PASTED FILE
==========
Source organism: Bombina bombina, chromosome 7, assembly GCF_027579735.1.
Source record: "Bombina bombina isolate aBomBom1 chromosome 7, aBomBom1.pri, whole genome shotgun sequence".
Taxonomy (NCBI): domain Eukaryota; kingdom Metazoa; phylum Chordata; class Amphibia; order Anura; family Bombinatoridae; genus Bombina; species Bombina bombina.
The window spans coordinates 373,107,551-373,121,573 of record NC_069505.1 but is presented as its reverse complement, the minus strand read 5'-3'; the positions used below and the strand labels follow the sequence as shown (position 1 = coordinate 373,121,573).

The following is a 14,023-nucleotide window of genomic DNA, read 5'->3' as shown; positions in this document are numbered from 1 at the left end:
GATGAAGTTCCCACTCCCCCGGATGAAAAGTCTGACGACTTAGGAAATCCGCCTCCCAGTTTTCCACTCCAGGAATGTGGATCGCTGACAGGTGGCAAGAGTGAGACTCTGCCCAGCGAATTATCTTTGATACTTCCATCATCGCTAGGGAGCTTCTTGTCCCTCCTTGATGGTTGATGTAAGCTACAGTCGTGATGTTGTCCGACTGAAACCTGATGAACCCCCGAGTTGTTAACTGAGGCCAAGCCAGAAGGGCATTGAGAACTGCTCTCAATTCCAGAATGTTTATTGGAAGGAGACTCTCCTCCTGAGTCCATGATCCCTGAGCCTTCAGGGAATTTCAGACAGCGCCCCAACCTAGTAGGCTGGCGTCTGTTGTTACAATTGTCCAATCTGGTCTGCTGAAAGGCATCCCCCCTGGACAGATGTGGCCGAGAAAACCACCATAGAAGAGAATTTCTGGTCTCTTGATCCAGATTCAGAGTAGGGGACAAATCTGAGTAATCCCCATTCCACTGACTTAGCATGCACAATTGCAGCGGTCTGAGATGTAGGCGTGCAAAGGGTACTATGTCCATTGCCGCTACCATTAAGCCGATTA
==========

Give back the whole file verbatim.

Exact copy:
Source organism: Bombina bombina, chromosome 7, assembly GCF_027579735.1.
Source record: "Bombina bombina isolate aBomBom1 chromosome 7, aBomBom1.pri, whole genome shotgun sequence".
Taxonomy (NCBI): domain Eukaryota; kingdom Metazoa; phylum Chordata; class Amphibia; order Anura; family Bombinatoridae; genus Bombina; species Bombina bombina.
The window spans coordinates 373,107,551-373,121,573 of record NC_069505.1 but is presented as its reverse complement, the minus strand read 5'-3'; the positions used below and the strand labels follow the sequence as shown (position 1 = coordinate 373,121,573).

The following is a 14,023-nucleotide window of genomic DNA, read 5'->3' as shown; positions in this document are numbered from 1 at the left end:
GATGAAGTTCCCACTCCCCCGGATGAAAAGTCTGACGACTTAGGAAATCCGCCTCCCAGTTTTCCACTCCAGGAATGTGGATCGCTGACAGGTGGCAAGAGTGAGACTCTGCCCAGCGAATTATCTTTGATACTTCCATCATCGCTAGGGAGCTTCTTGTCCCTCCTTGATGGTTGATGTAAGCTACAGTCGTGATGTTGTCCGACTGAAACCTGATGAACCCCCGAGTTGTTAACTGAGGCCAAGCCAGAAGGGCATTGAGAACTGCTCTCAATTCCAGAATGTTTATTGGAAGGAGACTCTCCTCCTGAGTCCATGATCCCTGAGCCTTCAGGGAATTTCAGACAGCGCCCCAACCTAGTAGGCTGGCGTCTGTTGTTACAATTGTCCAATCTGGTCTGCTGAAAGGCATCCCCCCTGGACAGATGTGGCCGAGAAAACCACCATAGAAGAGAATTTCTGGTCTCTTGATCCAGATTCAGAGTAGGGGACAAATCTGAGTAATCCCCATTCCACTGACTTAGCATGCACAATTGCAGCGGTCTGAGATGTAGGCGTGCAAAGGGTACTATGTCCATTGCCGCTACCATTAAGCCGATTA